September 11, 2019

Tearing Down the Democratic Process

Over the past twenty years, Dave Meslin has become one of Toronto’s leading city builders. You may recognize some of his projects such as Spacing, Dandyhorse, Cycle Toronto, RaBIT, Downtown De-Fence Project, and the Toronto Public Space Committee. His new book – Teardown – draws from those experiences and those from other political roles to help educate people on the obstacles of our political system and how to overcome them.

Throughout this book, Meslin calls on readers to challenge their thinking of different aspects of our democracy; especially with the “Mechanics of Exclusion” chapter where he explores ways governments can learn from businesses. In the retail sector – which for full disclosure I work in – businesses use flashy, easy to read advertising to encourage people to buy their products and design their stores and/or websites to be as open and easy to navigate as possible. Governments, on the other hand, appear to do the opposite from engaging citizens. A closed committee room door could give potential speakers the impression they aren’t welcome, while development proposal signs and other public notices used to be boring and filled with jargon average citizens don’t understand to reduce opposition. Citizen engagement is further depressed with the holding of committee and city council meetings during weekdays; meaning people have to take time off work or school to speak on an item of interest. Finally, Toronto city hall has been slow with bringing in WiFi and doesn’t allow food and beverages, signs, or clapping despite councillors being able to do so.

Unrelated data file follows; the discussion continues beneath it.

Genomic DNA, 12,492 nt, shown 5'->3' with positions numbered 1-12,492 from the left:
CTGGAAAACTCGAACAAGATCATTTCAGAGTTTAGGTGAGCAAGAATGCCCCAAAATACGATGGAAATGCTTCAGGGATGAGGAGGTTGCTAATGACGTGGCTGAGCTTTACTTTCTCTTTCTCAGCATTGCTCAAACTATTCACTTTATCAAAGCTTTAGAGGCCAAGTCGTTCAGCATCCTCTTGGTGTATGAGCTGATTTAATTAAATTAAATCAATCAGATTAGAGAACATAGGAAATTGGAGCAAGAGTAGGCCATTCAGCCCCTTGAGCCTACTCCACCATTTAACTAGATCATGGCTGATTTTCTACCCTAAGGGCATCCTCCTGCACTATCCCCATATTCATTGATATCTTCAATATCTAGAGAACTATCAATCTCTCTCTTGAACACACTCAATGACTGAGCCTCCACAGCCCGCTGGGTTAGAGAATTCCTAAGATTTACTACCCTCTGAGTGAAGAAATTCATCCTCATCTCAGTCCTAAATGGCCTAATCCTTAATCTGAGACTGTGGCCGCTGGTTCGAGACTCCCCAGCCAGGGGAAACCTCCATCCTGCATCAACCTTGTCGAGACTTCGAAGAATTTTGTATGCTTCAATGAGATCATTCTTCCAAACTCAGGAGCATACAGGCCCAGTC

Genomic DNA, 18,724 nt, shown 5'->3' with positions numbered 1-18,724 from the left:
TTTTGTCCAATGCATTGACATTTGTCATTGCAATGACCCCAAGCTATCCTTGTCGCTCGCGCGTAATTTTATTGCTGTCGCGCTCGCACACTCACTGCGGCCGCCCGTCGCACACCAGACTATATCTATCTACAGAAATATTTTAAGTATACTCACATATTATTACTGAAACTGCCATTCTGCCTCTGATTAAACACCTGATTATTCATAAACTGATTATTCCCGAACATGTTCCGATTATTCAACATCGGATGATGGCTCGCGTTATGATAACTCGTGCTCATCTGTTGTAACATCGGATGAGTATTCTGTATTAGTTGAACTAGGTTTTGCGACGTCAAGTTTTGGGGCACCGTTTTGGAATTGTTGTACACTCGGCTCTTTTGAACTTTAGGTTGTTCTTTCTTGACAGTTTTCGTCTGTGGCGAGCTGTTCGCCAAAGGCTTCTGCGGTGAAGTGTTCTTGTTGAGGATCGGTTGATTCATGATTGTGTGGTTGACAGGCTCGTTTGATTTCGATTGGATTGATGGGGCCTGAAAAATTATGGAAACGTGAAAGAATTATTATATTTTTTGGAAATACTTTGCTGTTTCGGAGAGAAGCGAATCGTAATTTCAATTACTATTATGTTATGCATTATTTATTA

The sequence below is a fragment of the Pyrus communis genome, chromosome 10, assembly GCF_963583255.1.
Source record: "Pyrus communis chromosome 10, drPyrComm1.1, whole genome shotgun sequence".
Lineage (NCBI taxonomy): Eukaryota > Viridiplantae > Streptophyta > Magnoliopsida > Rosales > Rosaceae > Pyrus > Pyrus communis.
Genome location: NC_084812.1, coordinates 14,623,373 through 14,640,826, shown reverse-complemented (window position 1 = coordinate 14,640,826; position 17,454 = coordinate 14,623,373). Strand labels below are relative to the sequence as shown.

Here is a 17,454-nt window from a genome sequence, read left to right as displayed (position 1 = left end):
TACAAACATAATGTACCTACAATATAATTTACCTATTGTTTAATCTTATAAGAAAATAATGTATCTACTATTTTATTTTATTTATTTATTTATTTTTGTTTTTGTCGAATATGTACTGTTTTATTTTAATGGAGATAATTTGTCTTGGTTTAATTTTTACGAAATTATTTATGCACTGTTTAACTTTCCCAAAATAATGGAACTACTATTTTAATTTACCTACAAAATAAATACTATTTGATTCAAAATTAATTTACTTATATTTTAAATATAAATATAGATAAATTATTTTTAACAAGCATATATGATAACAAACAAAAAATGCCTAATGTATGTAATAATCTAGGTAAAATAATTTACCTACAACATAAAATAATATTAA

Old Toronto development proposal notice (via Spacing) compared to new notice (via City of Toronto) - notice how easier to read the new sign is